Symbolic Meaning of the Portrait in The Picture of Dorian Gray by Oscar Wilde

Symbolic Meaning of the Portrait in The Picture of Dorian Gray by Oscar Wilde

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In Oscar Wilde’s novel The Picture of Dorian Gray, the portrait of Dorian serves as a symbol of Dorian’s true self and the consequences of his selfish actions (Wilde 1891). Set in Victorian England, the novel follows Dorian, a young man who becomes enamoured with a portrait of himself and makes a Faustian bargain to keep the portrait forever young while he himself ages and experiences the consequences of a life of hedonism and sin. According to Jones (2000), the portrait represents Dorian’s true self, as it bears the marks of his actions and displays the toll that his lifestyle has taken on him. As Dorian indulges in a life of pleasure and vice, the portrait becomes more and more grotesque, reflecting the corruption of Dorian’s soul. For example, after Dorian kills Basil, the portrait becomes even more disfigured, with a look of “unspeakable horror” on its face (Wilde 1891). This serves as a reminder of the consequences of Dorian’s actions and the danger of a life devoted solely to pleasure and self-gratification. The portrait can also be seen as a representation of the “fallen man” – a common theme in Victorian literature – as Dorian succumbs to temptation and falls from grace (Moyle 2003).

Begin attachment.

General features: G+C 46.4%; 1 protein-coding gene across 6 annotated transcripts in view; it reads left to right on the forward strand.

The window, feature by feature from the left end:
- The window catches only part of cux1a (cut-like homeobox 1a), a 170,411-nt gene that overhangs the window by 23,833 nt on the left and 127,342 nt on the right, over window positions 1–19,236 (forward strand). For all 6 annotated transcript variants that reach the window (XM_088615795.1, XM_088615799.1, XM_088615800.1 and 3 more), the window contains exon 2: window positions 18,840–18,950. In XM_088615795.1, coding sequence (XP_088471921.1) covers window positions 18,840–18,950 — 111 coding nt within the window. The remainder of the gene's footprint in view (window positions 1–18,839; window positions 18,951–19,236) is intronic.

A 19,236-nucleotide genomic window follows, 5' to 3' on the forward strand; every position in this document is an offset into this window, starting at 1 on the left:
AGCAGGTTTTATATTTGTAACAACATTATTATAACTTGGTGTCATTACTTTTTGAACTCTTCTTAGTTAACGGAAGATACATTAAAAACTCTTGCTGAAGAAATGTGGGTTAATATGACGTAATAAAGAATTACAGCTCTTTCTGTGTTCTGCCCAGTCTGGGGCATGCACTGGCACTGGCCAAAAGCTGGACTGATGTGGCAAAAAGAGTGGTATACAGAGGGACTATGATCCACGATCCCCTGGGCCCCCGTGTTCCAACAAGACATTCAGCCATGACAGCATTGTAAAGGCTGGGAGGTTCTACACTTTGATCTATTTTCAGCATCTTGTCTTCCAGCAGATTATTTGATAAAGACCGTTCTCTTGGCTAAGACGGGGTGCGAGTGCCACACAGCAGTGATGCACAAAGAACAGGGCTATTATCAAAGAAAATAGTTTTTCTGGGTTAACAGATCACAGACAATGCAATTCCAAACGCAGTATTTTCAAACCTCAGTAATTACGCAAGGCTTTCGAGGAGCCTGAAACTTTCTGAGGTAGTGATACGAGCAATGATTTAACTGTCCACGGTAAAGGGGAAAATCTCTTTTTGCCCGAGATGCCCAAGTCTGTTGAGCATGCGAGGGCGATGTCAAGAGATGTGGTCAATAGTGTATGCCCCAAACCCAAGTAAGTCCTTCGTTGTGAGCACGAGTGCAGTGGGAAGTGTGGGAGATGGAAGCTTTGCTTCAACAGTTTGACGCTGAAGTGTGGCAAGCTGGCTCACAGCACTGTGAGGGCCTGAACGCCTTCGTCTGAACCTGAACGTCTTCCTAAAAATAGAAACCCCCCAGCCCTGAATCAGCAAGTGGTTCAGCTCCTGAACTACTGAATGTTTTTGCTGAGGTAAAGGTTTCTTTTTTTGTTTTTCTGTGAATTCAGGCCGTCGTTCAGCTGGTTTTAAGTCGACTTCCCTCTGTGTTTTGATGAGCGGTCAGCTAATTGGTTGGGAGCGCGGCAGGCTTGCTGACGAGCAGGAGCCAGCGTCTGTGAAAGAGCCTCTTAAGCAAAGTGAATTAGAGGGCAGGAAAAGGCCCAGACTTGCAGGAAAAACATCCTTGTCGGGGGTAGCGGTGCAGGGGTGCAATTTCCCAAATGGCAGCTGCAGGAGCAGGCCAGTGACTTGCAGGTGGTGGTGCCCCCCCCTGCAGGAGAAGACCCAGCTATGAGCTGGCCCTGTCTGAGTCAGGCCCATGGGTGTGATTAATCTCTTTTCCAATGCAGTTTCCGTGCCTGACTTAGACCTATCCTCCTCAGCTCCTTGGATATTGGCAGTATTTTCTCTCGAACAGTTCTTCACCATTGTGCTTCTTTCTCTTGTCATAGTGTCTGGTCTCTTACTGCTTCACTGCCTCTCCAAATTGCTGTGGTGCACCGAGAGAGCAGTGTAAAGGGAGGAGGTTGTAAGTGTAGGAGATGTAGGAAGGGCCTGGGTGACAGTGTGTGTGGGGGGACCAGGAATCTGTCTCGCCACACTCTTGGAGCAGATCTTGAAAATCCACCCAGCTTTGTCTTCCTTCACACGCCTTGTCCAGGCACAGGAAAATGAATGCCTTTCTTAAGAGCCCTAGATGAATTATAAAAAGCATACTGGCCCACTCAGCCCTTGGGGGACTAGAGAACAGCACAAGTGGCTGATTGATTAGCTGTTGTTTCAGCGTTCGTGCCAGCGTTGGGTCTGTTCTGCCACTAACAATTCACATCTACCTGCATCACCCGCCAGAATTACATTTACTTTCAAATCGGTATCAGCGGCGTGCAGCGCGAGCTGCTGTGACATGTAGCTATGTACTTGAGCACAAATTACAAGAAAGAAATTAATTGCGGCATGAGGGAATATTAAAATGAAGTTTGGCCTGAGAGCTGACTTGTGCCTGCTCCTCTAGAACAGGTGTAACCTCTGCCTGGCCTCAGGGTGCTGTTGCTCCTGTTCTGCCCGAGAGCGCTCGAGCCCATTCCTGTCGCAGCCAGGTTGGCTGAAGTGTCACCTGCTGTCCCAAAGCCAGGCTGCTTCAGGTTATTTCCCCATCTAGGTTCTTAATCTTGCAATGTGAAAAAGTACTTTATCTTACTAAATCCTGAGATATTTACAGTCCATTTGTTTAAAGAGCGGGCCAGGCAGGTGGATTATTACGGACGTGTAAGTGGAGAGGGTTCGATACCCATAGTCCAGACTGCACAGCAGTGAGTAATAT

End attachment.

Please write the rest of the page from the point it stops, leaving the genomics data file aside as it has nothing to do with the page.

The portrait also serves as a commentary on the societal expectations and pressures of Victorian England. Dorian is admired for his beauty and charm, and he uses these qualities to manipulate and deceive those around him. However, the portrait serves as a reminder that true beauty comes from within and that inner goodness is more important than outward appearances (Smith 1998). For example, when Dorian speaks with Lord Henry about the importance of remaining young and beautiful, Lord Henry tells him that “the only way to get rid of a temptation is to yield to it” (Wilde 1891). This idea of yielding to temptation in order to remain young and beautiful is a reflection of the societal expectations and pressures faced by Dorian, and the portrait serves as a reminder of the dangers of letting these expectations shape one’s values and actions. The duality of human nature – with Dorian’s good and evil sides being represented by the portrait and his external appearance, respectively – is also a common theme in Victorian literature (Jones 2000).

The portrait can also be seen as a metaphor for the power of art and the role it plays in reflecting and shaping society. As Basil creates the portrait, he becomes emotionally invested in it and sees it as a representation of his own artistic vision. However, Dorian sees the portrait solely as a means of preserving his own youth and beauty, and he is willing to sacrifice everything to keep it that way. In this way, the portrait serves as a cautionary tale about the dangers of letting art be driven by personal desire rather than a higher purpose (Smith 1998). For example, when Dorian realizes the true cost of his bargain with the portrait, he says, “I would give my soul for that” (Wilde 1891). This demonstrates the extent to which Dorian is willing to sacrifice for the sake of preserving his own youth and beauty, and the dangers of letting personal desire drive one’s actions.